Carol Ann said...

Thanks for the inspiring blog. The only thing I own of my father's is a handful of letters written with a pencil from the ship he was on heading into WWII. He died a few days after the last letter at the yong age of 18. Each letter. Refers to his baby girl. One day I will write the story.

Tralyn said...

Thanks for sharing this. I love the picture of the chair but, the story behind it gives it personality and a life of its own.
I would like to get my grandfather's writings. He never published anything because he didn't think anyone would want to read his "scribblings". I believe otherwise. Just to have something like this in our lives gives inspiration. Now I'm in a nostalgic mood...instead of concentrating on the pile of work on my desk. Thanks for the diversion...I think.

Jean said...

Inspiration. Motivation. Confirmation. They all come to you when you sit where another great writer, a person you admire, sat.

How grand that it is all connected to your father.

Jean Hall

Chris Everheart said...

A very touching post, Max. My mom passed away 3 weeks ago and it's funny how she seems closer now than before.
Thanks for finding me. Glad to know there are other guy writers out there who hated to read creating books for boys who, like us, hate to read.
Great blog and resources. Let's stay in touch.

Carma's Window said...

Thanks for this wonderful memory of your father. You have triggered a memory for me of my grandmother.

I was just talking today about keeping my old college essay's thinking who would want those? Now I think it is a good idea. We never know who we may motivate or inspire in the future.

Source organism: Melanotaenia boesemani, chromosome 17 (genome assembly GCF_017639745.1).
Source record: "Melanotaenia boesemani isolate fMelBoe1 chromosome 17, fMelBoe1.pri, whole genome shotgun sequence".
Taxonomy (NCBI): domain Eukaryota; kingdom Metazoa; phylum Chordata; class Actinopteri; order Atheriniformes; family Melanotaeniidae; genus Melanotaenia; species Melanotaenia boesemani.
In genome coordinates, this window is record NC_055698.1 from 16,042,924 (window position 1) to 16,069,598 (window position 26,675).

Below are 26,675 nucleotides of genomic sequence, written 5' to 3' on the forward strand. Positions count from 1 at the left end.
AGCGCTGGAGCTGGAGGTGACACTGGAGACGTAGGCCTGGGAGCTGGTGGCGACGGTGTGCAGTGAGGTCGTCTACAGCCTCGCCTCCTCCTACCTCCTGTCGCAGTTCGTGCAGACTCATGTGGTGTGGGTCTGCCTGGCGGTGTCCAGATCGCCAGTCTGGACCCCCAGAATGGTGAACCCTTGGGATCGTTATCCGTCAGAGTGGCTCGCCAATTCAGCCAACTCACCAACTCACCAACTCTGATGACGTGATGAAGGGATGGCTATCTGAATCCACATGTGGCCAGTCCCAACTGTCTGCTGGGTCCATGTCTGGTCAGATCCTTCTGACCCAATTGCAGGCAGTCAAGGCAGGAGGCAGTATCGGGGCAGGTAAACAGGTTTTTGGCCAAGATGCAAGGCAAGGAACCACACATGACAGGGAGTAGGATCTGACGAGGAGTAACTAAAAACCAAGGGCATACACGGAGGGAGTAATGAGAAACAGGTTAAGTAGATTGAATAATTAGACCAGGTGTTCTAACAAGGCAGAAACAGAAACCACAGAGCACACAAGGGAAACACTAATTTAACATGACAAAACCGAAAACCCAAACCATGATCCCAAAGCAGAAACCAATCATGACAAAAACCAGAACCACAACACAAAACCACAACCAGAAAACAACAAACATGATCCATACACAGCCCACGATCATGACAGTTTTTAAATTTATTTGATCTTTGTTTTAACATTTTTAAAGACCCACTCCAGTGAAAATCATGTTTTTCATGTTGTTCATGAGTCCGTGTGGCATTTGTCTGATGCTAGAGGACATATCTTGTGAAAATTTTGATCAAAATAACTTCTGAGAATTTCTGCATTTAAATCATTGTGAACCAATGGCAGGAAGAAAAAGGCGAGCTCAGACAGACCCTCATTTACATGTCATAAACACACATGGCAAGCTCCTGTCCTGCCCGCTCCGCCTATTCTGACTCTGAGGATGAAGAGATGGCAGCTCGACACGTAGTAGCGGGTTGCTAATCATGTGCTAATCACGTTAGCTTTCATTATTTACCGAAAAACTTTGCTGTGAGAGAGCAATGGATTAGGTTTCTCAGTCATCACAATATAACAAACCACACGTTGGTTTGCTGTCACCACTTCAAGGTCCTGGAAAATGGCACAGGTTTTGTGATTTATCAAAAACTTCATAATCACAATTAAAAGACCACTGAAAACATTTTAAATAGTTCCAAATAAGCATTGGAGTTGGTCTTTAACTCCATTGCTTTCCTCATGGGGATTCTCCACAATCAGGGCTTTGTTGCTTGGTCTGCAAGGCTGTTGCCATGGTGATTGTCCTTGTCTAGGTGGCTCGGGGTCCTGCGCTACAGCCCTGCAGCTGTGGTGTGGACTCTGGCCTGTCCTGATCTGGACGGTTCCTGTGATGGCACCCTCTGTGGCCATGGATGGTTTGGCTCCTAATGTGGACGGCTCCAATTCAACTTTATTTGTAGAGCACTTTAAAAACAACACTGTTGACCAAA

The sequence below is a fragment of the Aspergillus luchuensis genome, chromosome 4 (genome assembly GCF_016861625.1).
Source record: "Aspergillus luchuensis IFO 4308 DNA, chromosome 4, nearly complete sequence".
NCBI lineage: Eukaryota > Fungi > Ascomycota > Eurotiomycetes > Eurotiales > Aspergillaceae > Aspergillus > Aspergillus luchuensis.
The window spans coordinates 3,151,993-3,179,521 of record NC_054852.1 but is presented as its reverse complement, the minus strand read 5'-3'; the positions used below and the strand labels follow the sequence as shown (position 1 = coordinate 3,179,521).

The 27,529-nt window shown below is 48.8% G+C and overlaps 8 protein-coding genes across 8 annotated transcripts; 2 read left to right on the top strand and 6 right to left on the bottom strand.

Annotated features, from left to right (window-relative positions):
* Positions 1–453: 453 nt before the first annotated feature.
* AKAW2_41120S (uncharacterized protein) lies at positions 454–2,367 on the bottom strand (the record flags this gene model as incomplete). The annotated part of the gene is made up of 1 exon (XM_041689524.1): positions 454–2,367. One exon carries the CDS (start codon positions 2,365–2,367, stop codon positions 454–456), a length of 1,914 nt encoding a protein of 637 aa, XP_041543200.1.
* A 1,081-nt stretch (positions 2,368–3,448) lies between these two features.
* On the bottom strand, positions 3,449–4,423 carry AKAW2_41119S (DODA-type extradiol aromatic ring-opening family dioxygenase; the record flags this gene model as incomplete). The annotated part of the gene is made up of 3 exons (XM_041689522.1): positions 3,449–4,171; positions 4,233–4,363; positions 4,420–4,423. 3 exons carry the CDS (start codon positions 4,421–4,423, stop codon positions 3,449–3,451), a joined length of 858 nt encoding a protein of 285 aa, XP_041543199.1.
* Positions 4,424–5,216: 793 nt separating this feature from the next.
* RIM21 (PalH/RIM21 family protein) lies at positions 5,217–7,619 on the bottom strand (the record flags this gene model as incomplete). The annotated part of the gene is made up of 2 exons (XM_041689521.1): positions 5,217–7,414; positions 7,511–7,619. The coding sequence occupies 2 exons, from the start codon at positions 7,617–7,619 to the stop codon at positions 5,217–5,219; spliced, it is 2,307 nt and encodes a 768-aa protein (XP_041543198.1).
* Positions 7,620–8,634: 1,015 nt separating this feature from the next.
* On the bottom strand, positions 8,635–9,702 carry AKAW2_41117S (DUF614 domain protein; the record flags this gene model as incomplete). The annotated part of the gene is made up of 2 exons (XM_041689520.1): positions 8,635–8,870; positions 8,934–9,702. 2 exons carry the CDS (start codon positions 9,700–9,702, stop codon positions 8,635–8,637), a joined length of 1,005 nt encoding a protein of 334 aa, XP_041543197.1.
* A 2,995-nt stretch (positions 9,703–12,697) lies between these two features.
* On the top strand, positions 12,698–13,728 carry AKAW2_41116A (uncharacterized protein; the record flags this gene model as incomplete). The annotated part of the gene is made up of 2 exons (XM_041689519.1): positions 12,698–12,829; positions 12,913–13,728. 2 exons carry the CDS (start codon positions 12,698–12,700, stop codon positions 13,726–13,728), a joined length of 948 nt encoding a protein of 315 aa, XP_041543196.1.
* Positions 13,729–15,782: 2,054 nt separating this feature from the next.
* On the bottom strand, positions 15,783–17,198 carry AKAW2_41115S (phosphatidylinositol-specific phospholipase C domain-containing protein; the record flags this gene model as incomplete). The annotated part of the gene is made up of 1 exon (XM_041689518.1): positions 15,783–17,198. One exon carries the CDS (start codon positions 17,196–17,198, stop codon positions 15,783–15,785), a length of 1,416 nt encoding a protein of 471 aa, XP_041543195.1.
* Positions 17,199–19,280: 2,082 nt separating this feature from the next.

Jeff said...

Darn, you reminded me of the antique chair that my father refinished. I was moving to a new home, driving down the highway with the chair unsecurely secured, and, well, I guess you can figure out the rest. There's hardly a time I sit at our computer on a store-bought office chair that I don't think about that chair. I went back to see if the chair was still lying on the road. I would have gladly picked it up, brought it with me, and used that dented, scratched, misshapen chair to write in.

max said...

I've been enjoying your comments. Thank you all,


Heather said...

Thanks for this post. I love it. I lost my father early on, and I treasure special items he left behind - and his loves, many of which are my loves, remind me of his legacy. Now that I have three boys I miss him all the more.

Dorothy Massey said...

Thanks for visiting and leaving a comment on my blog, Max. Your own blog is interesting and inspiring. I'm so pleased I discovered it and will come back often. Dorothy Massey

Sam said...

Very impressive story "My Father's Writing Chair". Keep it writing more such interesting stories.

max said...

Thank you Sam, and otherrs who continue to respond to this post.

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Anonymous said...

It was extremely interesting for me to read the post. Thanx for it. I like such themes and everything connected to them. BTW, why don't you change design :).